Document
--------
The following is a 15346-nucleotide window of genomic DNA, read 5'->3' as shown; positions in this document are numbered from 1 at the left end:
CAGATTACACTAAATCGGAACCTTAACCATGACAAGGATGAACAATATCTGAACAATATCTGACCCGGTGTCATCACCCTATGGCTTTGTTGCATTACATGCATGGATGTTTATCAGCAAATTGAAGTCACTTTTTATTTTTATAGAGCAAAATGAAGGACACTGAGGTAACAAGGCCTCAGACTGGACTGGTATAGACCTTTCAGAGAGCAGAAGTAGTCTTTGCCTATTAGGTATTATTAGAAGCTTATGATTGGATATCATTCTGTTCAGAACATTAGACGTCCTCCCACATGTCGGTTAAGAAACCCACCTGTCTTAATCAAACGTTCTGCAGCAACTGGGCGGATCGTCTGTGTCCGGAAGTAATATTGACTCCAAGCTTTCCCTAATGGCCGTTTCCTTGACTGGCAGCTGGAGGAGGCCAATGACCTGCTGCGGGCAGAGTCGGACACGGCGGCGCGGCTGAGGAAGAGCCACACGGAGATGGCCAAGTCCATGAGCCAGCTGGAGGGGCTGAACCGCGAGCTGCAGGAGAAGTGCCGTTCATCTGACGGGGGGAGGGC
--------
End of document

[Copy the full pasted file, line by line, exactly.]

The following is a 15346-nucleotide window of genomic DNA, read 5'->3' as shown; positions in this document are numbered from 1 at the left end:
CAGATTACACTAAATCGGAACCTTAACCATGACAAGGATGAACAATATCTGAACAATATCTGACCCGGTGTCATCACCCTATGGCTTTGTTGCATTACATGCATGGATGTTTATCAGCAAATTGAAGTCACTTTTTATTTTTATAGAGCAAAATGAAGGACACTGAGGTAACAAGGCCTCAGACTGGACTGGTATAGACCTTTCAGAGAGCAGAAGTAGTCTTTGCCTATTAGGTATTATTAGAAGCTTATGATTGGATATCATTCTGTTCAGAACATTAGACGTCCTCCCACATGTCGGTTAAGAAACCCACCTGTCTTAATCAAACGTTCTGCAGCAACTGGGCGGATCGTCTGTGTCCGGAAGTAATATTGACTCCAAGCTTTCCCTAATGGCCGTTTCCTTGACTGGCAGCTGGAGGAGGCCAATGACCTGCTGCGGGCAGAGTCGGACACGGCGGCGCGGCTGAGGAAGAGCCACACGGAGATGGCCAAGTCCATGAGCCAGCTGGAGGGGCTGAACCGCGAGCTGCAGGAGAAGTGCCGTTCATCTGACGGGGGGAGGGC